Check Out the First Amazing Pictures of the Sun from NASA’s IRIS

NASA stares into the Sun so you don't have to.
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NASA’s Interface Region Imaging Spectrograph (IRIS) satellite has been open for less than two weeks, and already it’s returned the first images from its mission to study the Sun’s atmosphere. The combined ultraviolet telescope and spectrograph is pulling in amazing views as well as valuable data on energy transfer in the Sun’s interface region.

The IRIS, which launched on June 27th and opened its telescope doors on July 17th, has already produced unique insights into the largely-unstudied interface region in the Sun’s lower atmosphere, where the activity of massive magnetic fields facilitates heat transfer outward to the corona and intensifies its temperature to 1 million degrees Kelvin, or 1.8 million degrees Fahrenheit. One of the biggest mysteries of the Sun is how the outermost part is hotter than the interior, which seems counter-intuitive, and the interface holds the answer to this question. According to NASA’s Karen C. Fox, “IRIS’s first images showed a multitude of thin, fibril-like structures that have never been seen before, revealing enormous contrasts in density and temperature occur throughout this region even between neighboring loops that are only a few hundred miles apart.”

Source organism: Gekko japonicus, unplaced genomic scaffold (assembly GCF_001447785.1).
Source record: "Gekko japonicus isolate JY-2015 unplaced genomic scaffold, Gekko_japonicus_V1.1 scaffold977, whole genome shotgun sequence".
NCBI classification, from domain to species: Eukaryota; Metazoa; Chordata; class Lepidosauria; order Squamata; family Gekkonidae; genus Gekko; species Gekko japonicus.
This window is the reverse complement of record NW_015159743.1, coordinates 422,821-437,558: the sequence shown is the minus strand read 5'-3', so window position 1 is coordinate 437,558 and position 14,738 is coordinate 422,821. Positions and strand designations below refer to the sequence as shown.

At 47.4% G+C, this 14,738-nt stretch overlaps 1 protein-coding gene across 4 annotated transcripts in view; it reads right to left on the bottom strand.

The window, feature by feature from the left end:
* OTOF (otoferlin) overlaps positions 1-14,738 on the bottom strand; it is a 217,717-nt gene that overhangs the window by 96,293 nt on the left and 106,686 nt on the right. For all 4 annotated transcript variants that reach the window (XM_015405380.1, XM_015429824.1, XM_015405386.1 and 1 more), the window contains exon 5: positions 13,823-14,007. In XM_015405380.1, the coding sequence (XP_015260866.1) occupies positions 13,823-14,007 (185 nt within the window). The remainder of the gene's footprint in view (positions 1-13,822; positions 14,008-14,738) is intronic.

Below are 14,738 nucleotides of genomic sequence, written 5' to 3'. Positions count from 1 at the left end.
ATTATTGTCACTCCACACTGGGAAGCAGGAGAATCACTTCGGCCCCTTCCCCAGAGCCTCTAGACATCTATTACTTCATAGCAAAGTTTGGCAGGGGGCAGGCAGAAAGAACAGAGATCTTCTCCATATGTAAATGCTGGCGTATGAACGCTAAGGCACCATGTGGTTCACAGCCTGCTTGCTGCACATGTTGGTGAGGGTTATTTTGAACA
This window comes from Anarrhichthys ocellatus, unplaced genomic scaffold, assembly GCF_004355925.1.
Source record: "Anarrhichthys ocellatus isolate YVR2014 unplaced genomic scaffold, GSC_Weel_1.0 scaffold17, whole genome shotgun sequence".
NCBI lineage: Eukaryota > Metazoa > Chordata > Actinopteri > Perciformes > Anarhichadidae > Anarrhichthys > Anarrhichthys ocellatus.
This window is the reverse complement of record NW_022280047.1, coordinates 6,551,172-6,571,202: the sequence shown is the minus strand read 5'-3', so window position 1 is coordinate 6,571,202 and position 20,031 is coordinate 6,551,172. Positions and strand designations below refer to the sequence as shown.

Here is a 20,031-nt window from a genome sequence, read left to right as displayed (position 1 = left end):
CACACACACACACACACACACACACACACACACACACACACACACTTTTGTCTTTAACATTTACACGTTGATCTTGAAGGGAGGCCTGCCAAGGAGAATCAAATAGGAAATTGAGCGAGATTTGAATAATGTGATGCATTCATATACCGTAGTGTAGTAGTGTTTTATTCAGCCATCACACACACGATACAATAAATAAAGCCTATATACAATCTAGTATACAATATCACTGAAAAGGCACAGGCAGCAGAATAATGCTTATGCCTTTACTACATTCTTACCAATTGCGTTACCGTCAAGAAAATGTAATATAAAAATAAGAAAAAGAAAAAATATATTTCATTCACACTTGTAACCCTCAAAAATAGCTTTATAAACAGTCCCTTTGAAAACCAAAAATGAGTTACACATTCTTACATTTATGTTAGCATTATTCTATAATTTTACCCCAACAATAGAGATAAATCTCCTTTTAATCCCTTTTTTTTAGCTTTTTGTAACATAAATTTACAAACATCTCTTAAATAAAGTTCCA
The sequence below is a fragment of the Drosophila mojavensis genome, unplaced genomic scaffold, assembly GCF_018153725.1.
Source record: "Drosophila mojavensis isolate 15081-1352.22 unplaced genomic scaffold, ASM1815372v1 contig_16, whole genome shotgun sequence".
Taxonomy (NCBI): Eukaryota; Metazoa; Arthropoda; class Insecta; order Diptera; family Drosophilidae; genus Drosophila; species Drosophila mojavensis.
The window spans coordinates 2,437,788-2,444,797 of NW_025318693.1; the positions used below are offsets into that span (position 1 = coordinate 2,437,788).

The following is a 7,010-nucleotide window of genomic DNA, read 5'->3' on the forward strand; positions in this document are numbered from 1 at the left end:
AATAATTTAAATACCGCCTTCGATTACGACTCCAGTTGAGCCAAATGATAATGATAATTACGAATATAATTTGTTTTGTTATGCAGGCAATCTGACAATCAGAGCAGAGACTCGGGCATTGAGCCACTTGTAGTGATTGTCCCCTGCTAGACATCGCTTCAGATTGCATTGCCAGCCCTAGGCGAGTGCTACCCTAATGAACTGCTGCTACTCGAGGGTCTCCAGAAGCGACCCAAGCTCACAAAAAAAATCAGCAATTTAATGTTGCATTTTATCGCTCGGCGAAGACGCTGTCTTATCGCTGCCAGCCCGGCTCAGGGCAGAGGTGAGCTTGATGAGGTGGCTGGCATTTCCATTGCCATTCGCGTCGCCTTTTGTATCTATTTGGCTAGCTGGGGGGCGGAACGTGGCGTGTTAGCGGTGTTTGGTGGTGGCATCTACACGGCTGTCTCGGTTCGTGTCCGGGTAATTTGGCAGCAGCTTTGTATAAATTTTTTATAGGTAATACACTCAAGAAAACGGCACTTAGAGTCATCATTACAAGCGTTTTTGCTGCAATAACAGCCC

The above image (take a closer look here) shows the IRIS image on the right, as compared to one from NASA’s Solar Dynamics Observatory (SDO), which is noticeably less detailed. A brief video (keep in mind it’s sped up) lets you see for yourself what it looks like when streams of hot and cold plasma collide in the interface region — to me it looks like an ’80s movie’s depiction of Hell.

IRIS will continue gathering data, taking advantage of computer modeling technology to process incredibly complex high-resolution images and spectrographic data. Understanding this better could show us how to predict the Sun’s chaotic ‘weather’ — vital if we want early warning when a solar flare or coronal mass ejection is coming straight at us.

(NASA via Ars Technica, image credit to NASA/IRIS/SDO)

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